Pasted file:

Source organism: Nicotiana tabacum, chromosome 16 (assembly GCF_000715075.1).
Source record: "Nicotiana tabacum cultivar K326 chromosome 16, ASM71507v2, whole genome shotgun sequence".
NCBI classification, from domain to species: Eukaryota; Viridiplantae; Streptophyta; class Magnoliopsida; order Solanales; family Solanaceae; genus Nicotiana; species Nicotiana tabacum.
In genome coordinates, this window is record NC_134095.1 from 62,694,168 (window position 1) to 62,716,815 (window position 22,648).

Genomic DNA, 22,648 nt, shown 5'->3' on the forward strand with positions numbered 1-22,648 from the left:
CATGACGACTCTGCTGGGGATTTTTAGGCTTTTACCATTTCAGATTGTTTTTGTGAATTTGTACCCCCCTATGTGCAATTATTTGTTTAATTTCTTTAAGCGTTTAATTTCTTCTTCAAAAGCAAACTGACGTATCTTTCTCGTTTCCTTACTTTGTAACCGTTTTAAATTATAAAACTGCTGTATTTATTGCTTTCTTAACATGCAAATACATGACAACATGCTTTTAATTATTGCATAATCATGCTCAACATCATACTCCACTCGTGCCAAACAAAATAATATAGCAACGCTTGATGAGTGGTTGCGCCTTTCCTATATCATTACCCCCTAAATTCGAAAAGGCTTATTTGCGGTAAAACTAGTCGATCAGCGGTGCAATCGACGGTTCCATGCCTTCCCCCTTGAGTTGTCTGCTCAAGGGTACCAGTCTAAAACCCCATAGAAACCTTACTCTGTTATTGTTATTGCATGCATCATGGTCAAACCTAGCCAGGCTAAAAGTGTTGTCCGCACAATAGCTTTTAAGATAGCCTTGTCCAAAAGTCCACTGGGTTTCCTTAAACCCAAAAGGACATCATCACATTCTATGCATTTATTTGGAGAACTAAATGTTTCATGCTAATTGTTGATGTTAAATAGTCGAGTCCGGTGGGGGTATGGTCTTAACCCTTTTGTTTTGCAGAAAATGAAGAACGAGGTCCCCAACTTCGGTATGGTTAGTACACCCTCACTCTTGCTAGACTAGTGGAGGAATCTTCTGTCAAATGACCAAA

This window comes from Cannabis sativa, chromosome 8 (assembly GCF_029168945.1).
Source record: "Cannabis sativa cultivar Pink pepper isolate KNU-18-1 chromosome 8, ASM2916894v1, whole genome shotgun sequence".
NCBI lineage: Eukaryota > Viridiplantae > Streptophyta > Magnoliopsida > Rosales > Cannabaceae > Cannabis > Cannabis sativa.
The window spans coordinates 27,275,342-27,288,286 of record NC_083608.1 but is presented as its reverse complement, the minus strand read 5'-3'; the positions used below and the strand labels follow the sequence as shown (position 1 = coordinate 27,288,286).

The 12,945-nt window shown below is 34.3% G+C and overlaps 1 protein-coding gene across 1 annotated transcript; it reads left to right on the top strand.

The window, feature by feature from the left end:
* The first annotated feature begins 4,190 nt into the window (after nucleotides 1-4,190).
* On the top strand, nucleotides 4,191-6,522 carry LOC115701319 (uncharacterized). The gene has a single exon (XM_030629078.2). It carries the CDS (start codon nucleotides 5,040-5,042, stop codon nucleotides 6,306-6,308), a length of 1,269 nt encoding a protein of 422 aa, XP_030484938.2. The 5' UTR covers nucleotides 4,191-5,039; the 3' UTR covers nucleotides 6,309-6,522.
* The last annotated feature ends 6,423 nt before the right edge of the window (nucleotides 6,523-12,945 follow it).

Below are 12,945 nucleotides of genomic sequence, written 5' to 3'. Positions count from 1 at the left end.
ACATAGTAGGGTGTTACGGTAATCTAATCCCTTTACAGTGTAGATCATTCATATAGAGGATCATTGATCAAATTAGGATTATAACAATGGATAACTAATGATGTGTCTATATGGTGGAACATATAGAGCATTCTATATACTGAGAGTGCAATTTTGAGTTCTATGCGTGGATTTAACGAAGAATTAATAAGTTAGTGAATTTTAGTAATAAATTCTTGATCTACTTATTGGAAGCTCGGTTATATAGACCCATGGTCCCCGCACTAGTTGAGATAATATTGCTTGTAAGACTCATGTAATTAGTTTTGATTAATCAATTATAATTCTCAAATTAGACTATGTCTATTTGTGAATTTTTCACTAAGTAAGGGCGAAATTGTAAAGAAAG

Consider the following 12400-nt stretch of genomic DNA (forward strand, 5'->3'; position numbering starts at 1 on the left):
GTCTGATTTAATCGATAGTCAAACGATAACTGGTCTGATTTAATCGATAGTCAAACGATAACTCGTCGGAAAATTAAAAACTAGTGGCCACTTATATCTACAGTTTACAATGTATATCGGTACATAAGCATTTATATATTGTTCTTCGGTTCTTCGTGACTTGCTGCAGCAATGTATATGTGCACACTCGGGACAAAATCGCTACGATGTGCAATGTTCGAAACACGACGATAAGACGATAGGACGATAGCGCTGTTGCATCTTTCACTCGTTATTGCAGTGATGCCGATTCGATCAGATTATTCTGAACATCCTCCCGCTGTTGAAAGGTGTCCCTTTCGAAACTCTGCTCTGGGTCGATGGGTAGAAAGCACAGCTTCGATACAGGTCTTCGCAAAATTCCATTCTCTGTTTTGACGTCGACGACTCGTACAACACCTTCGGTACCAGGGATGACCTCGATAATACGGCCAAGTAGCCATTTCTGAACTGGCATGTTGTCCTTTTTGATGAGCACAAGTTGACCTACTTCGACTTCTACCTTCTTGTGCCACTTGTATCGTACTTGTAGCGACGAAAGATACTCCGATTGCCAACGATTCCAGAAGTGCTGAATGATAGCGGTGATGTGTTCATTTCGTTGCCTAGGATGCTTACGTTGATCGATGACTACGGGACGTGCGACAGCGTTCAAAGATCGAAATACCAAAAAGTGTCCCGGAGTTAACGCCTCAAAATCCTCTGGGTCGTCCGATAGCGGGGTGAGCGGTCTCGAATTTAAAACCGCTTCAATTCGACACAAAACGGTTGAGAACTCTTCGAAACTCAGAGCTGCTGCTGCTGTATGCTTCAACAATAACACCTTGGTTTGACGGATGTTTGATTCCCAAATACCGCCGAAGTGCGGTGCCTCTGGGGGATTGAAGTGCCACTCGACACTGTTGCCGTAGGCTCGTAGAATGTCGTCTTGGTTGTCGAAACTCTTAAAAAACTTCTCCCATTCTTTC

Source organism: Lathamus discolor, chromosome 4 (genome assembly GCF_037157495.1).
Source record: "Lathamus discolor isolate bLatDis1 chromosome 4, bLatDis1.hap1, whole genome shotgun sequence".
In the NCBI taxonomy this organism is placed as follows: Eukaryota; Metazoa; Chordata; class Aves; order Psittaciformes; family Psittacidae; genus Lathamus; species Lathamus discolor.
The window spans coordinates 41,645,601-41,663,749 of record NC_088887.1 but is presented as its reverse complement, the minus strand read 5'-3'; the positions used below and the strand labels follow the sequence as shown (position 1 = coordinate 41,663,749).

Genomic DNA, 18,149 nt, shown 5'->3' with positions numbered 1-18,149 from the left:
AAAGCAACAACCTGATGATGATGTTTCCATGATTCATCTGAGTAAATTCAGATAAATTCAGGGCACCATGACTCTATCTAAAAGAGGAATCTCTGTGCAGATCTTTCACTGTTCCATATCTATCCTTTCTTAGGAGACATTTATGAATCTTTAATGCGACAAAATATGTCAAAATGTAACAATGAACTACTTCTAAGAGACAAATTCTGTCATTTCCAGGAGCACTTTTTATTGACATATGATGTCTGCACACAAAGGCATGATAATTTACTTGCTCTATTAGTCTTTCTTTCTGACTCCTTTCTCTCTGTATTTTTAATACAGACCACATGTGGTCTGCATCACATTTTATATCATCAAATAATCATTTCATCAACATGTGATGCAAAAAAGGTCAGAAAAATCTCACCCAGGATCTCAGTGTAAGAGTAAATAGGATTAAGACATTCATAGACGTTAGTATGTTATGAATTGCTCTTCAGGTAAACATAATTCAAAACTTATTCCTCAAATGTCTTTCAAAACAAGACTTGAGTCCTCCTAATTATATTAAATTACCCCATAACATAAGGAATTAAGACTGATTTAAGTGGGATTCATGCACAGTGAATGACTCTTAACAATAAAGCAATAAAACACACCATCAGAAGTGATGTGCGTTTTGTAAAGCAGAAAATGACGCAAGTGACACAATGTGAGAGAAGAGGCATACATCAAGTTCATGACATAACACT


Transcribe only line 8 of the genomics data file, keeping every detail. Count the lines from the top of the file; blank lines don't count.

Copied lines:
Source record: "Cannabis sativa cultivar Pink pepper isolate KNU-18-1 chromosome 8, ASM2916894v1, whole genome shotgun sequence".